RCTV's Impending Closure
On Sunday, the broadcast license of independent Venezuelan television station RCTV expires. The station has been harshly critical of the government of Hugo Chavez, and the Committee to Protect Journalists has described its closure as being "motivated by political considerations to suppress critical coverage."
Fortunately, despite the efforts of Chavez and his supporters, Venezuela is not yet a totalitarian dictatorship along the lines of Fidel Castro's Cuba. This was evident this past weekend, as thousands of Venuzuelans protested against RCTV's impending shotdown. According to the Associated Press:
The protesters set off from four different points of the capital, converging downtown in the biggest show of support yet for Radio Caracas de Television, or RCTV, a network that has been critical of Chavez's government.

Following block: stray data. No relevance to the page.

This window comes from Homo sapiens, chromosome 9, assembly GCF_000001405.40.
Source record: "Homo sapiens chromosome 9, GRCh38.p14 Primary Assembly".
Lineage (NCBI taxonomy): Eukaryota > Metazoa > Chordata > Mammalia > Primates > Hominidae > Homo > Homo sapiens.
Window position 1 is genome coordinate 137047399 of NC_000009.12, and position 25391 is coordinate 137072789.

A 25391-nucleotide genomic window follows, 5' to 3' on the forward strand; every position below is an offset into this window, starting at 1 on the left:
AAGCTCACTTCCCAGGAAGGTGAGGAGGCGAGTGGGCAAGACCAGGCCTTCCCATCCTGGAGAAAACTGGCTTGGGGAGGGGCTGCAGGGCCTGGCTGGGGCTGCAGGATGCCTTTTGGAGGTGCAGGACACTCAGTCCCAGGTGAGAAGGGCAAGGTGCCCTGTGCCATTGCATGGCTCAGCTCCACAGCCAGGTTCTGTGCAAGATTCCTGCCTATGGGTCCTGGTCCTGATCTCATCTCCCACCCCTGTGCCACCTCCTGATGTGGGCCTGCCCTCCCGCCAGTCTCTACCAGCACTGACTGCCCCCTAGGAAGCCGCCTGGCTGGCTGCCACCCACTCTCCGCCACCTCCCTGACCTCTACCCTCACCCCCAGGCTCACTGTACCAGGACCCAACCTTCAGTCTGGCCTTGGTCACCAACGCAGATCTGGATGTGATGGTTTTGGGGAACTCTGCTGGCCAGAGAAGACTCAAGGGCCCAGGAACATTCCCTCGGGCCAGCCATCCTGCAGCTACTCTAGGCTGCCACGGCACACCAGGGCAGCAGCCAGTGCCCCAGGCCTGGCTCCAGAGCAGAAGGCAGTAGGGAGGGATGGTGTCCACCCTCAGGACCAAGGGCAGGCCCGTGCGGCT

RCTV is due to go off the air at midnight May 27, when the government says its license expires. The channel and its supporters argue Chavez is trying to silence criticism, while the government says it will be replaced by a public-service station and that freedom of expression is being respected.
"If (Chavez) shuts down the channel, he's crazy," said Rafael Velasquez, a 27-year-old construction worker who traveled 150 miles from the city of Puerto La Cruz to attend the protest. "I don't think it's fair. He has to ask the people whether they want it or not."
The march was organized by the channel and 26 opposition political parties.
The idea that "freedom of expression is being respected" when an anti-government broadcast network is closed and replaced by a pro-government one is absurd beyond belief.